I'm trying to figure out what's on-topic with regard to hypothetical questions. I know the global StackExchange FAQ discourages these (in so many words):

To prevent your question from being flagged and possibly removed, avoid asking subjective questions where … you are asking an open-ended, hypothetical question: “What if ______ happened?”

However, doesn't this rule out the bulk (or at least a large portion) of UX questions? Thinking about the questions I've read, answered, and asked, most of them could be categorized as "Suppose X, how could Y be accomplished/improved?". Strictly speaking, aren't these hypothetical? However, I assume it is not our intention to prohibit all such questions.

More to the point: All three of these solicit hypothetical answers to a real-world problem ("Well, you could solve X with Y"), so why were some closed as off-topic and others allowed?

1 Answer 1


We are a bit more flexible when it comes to hypothetical / subjective question in UX than in many of the other Stack Exchange sites, purely because of the nature of User Experience as a whole. Unless you're looking for some specific research on something it is rare that there is a definitive 'correct' answer to many questions here. However that doesn't mean there isn't a theoretical correct answer to them.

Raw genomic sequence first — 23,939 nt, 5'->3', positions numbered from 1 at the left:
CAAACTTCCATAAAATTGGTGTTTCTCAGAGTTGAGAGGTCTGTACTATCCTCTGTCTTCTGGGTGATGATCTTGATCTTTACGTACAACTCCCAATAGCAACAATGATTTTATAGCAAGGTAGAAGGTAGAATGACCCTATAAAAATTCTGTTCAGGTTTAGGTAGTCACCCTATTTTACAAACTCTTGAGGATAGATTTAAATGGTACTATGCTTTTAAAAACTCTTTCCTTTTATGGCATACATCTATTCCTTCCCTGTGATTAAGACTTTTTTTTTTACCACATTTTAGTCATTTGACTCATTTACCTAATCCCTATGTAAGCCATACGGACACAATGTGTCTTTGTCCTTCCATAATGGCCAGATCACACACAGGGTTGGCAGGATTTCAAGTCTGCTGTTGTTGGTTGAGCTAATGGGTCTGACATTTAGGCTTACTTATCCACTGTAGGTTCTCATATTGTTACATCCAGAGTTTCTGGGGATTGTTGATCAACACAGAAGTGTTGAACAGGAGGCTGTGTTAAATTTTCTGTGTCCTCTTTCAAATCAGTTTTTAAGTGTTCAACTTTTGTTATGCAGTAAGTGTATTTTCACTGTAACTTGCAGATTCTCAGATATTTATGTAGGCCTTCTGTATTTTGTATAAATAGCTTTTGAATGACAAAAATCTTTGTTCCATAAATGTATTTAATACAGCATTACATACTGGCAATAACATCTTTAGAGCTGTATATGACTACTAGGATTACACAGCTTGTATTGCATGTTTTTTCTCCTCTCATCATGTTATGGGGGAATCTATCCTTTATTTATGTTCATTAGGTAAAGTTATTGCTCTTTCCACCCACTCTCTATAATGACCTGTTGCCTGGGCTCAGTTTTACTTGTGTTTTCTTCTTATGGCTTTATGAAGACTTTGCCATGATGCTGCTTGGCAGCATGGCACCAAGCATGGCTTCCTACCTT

The causeway question as well as the childproof washing machine one are questions stating a problem where there is a theoretical answer - a way for the issue to be solved. The dishes one is a different question though; that is one about what sort of implementation should be put in place to achieve the aim. That's not really UX, that's engineering.

They all walk a fine line between what is and isn't answerable though, as is the case with many questions in the tag group.

There is a great post on the Stack Exchange blog about such questions that is worth a read: Good Subjective, Bad Subjective. I'll let you decide if the questions you linked to in your post fit the bill of 'good subjective' or not, because - somewhat ironically - deciding what is too subjective is a bit of a subjective task in its own right.

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